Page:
Earlier today, Meg Rowley introduced this year’s positional power rankings. As a quick refresher, all 30 teams are ranked based on the projected WAR from our Depth Charts. Our staff then endeavors to provide you with some illuminating commentary to put those rankings in context. We begin this year’s series with first base.
A year ago, first base looked to be a deep position, with a familiar set of stars occupying the top tier of the rankings, impressive debutantes such as Cody Bellinger and Matt Olson entering their first full major league seasons, and some long-toiling veterans such as Yonder Alonso, Justin Smoak, and Eric Hosmer appearing to have finally figured out how to mash at the level expected for the position. As a group, first basemen had combined for a 117 wRC+ in 2017 (their highest mark since 2011) and 70.2 WAR (their highest mark since 2009).
Things didn’t go as planned for the position’s denizens in 2018. Paul Goldschmidt, Anthony Rizzo, and Joey Votto all got off to slow starts. Bellinger and Olson weren’t quite as impressive as they had been as rookies, with the former spending a lot of time in the outfield to boot. Hosmer, the recipient of the offseason’s biggest free agent contract, was a replacement level dud, and Alonso and Smoak both regressed. Joe Mauer faded after his best season since moving from catcher, Miguel Cabrera got hurt before he could rebound from a subpar 2017, and Chris Davis, who had been mediocre in 2017, turned in a season for the ages — but in the wrong way. And so on and so on. All told, first basemen’s production sank to a collective 108 wRC+ and 46.9 WAR in 2018, their lowest marks by either measure in our splits, which only go back to 2002 for such things. Collectively, their slugging percentage dropped from .487 to .438, and their on-base percentage from .347 to .333.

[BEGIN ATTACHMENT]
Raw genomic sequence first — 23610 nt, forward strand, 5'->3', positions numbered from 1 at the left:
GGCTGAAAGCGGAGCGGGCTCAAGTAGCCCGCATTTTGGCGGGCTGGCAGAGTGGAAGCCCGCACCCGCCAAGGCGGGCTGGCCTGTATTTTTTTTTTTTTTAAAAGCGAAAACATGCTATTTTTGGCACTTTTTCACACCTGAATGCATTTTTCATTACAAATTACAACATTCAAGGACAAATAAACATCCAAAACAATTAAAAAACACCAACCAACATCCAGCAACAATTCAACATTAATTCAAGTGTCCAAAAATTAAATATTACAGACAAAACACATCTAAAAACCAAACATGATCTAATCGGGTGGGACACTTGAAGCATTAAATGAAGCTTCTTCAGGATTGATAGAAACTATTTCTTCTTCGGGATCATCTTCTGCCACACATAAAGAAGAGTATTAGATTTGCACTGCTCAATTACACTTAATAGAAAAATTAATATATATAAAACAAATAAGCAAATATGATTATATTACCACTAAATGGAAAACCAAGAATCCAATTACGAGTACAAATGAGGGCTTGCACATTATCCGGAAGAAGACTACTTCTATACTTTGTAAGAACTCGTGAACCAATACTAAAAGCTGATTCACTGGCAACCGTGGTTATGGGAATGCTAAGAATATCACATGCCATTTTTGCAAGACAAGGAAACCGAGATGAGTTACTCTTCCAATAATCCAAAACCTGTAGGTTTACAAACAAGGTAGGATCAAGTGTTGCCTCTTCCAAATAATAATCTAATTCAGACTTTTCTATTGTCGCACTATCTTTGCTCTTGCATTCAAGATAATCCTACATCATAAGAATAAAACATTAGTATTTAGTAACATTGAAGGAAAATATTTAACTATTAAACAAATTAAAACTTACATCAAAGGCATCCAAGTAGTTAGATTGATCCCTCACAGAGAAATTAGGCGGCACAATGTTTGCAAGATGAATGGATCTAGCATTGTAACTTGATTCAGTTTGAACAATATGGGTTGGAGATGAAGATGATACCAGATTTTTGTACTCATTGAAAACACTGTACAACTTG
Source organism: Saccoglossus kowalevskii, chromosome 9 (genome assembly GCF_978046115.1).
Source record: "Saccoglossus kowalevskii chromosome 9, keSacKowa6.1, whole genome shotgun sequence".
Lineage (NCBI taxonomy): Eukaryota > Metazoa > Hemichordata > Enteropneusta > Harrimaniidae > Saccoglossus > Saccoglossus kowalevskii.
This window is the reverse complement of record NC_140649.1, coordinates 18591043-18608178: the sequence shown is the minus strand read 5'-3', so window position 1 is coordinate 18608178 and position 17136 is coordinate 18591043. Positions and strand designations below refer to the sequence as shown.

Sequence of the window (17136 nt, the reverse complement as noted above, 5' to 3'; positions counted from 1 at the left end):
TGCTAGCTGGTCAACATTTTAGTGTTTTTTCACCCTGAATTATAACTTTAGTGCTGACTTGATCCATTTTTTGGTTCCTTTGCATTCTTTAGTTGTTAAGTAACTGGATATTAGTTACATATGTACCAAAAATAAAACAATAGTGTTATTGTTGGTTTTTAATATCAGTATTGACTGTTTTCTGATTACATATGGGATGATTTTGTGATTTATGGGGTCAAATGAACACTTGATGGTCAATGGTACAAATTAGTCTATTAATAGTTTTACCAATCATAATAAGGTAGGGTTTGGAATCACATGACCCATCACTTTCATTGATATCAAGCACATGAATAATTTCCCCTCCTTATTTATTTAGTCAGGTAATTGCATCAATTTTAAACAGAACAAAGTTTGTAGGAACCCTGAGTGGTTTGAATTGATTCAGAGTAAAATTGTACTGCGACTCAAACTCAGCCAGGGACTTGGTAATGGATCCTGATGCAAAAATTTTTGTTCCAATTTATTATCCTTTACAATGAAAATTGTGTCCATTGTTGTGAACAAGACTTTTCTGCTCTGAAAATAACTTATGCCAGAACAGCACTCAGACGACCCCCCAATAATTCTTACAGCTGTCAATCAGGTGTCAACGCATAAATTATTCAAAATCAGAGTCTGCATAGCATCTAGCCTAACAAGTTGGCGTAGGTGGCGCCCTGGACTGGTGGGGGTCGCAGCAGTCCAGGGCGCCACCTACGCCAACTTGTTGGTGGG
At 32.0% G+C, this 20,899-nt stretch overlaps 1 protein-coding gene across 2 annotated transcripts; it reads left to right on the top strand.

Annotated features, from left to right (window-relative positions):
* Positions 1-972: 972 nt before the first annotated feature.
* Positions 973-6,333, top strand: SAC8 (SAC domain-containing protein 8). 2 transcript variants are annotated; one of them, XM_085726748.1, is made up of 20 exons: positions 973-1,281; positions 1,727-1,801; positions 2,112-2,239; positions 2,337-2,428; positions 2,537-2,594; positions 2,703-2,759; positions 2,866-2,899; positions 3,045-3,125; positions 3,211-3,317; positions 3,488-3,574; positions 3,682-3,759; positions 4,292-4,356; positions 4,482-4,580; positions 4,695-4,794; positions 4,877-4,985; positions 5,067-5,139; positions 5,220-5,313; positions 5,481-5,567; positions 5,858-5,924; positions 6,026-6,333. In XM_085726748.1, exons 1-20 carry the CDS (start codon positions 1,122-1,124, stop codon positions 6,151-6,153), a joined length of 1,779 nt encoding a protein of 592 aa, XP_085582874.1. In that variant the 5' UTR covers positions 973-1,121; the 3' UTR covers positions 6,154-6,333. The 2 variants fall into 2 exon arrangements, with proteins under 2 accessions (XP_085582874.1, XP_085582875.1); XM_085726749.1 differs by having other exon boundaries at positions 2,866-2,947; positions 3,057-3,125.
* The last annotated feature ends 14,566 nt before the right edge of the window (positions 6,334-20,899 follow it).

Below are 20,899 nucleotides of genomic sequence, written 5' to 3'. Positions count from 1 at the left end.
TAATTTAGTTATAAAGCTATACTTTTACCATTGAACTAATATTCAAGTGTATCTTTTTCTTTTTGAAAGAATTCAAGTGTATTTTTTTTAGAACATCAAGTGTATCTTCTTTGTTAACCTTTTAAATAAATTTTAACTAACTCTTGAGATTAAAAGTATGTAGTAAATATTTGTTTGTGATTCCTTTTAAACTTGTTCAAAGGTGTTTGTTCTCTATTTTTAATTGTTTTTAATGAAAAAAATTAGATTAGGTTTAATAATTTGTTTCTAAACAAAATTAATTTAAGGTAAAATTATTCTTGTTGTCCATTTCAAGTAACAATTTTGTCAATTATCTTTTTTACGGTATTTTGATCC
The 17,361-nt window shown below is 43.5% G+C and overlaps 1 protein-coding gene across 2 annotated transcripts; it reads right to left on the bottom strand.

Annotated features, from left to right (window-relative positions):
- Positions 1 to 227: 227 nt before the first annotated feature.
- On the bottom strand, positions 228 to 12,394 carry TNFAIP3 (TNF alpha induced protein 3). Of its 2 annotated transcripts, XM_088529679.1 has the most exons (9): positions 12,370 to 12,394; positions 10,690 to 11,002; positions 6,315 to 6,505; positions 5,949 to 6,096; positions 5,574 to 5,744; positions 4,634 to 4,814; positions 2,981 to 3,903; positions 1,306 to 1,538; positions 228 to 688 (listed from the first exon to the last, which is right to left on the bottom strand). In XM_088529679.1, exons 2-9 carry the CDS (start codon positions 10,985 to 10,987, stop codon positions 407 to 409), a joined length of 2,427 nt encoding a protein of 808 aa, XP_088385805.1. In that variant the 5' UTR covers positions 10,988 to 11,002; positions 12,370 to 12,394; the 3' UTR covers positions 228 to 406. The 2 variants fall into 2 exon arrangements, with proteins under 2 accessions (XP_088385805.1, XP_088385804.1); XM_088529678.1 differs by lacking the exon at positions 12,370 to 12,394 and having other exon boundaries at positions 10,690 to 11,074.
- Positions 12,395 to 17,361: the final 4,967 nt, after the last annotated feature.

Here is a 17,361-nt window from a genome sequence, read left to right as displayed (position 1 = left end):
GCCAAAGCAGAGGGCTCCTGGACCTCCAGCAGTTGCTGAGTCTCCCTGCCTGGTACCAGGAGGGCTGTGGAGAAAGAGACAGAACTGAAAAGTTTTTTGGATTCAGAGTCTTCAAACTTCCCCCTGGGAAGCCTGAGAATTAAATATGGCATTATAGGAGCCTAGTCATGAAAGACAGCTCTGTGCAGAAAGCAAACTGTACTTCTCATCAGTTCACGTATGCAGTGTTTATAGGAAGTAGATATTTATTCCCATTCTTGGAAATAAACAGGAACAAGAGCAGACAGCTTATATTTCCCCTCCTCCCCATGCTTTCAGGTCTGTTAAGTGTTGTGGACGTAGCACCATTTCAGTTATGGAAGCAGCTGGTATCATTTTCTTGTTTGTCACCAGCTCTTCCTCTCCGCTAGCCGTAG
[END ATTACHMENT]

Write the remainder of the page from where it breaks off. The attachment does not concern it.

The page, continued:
Though it was only by a single run, first baseman did have their best year with the mitt since 2002, just ahead of 2017 — a trend that hints at the possibility that as a group, they’re not being selected merely for their offensive potential anymore. That’s a corollary to the reality that offensive levels at other positions, particularly in the infield, have risen as teams take advantage of the reduction in the number of balls in play — and perhaps better positioning data — to squeeze better hitters into spots that were traditionally harder to play.
Then again, the offensive decline might just be cyclical, a reflection of the effects of aging upon a limited number of players who have made up the core at this position for years. Exactly half of the players who have produced at least 1.5 WAR in a season as first basemen in the last three years were over 30, which means that odds are, they’re on the decline. None of us are getting any younger, even the Vottos and Goldschmidts.
Brooklyn-based Jay Jaffe is a senior writer for FanGraphs, the author of The Cooperstown Casebook (Thomas Dunne Books, 2017) and the creator of the JAWS (Jaffe WAR Score) metric for Hall of Fame analysis. He founded the Futility Infielder website (2001), was a columnist for Baseball Prospectus (2005-2012) and a contributing writer for Sports Illustrated (2012-2018). He has been a recurring guest on MLB Network and a member of the BBWAA since 2011. Follow him on Twitter @jay_jaffe.